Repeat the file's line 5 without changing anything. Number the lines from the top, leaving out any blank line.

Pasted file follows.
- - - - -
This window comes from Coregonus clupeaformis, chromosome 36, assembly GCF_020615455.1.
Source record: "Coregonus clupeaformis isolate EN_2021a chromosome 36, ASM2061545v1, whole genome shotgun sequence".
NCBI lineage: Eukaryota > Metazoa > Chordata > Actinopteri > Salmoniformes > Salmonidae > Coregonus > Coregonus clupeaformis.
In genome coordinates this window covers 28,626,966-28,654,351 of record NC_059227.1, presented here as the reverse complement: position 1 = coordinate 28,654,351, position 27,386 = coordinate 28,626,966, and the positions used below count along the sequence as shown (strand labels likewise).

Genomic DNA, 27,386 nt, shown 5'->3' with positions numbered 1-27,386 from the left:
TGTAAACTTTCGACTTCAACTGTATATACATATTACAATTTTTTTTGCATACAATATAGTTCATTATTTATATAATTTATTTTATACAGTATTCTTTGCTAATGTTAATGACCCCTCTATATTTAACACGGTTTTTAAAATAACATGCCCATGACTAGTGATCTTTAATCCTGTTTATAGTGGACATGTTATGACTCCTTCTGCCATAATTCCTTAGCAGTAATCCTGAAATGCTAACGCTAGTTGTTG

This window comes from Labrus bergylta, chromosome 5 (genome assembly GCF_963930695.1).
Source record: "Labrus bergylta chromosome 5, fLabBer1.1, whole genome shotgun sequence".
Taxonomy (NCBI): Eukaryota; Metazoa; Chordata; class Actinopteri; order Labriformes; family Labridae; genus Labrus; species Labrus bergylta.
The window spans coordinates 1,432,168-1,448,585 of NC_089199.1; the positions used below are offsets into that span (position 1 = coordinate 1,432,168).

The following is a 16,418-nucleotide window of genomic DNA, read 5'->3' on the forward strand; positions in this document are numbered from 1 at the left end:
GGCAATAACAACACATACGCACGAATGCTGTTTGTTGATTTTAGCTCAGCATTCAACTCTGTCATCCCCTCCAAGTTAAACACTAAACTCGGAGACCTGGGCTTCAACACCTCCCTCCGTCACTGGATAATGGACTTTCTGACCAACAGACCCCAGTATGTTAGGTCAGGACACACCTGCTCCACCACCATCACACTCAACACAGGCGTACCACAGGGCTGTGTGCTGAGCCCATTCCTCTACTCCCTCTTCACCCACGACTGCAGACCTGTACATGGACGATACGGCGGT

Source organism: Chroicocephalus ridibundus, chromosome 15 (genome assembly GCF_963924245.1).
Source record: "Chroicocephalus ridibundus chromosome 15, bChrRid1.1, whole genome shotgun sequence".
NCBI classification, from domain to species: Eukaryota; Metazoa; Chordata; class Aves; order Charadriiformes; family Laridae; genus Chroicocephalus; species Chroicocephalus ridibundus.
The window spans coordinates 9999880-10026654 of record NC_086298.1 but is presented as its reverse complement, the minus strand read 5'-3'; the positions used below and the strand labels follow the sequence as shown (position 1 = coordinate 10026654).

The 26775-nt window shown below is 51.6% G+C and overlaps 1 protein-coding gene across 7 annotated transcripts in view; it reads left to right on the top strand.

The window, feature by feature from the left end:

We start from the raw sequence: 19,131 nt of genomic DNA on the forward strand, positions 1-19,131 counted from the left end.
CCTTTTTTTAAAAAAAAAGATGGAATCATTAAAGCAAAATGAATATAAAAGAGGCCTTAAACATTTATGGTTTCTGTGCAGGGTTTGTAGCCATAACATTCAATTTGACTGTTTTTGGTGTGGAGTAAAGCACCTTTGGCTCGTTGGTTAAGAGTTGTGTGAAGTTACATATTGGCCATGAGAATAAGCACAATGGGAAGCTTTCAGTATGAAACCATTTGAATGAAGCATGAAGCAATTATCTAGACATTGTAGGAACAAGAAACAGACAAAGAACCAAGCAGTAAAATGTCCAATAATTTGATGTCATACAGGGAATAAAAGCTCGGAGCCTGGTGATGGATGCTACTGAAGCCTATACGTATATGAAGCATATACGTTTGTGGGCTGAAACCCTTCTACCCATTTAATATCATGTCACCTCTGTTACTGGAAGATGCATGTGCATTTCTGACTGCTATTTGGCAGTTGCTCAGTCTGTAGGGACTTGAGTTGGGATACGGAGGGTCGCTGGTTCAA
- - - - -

Genomic DNA, 27,386 nt, shown 5'->3' with positions numbered 1-27,386 from the left: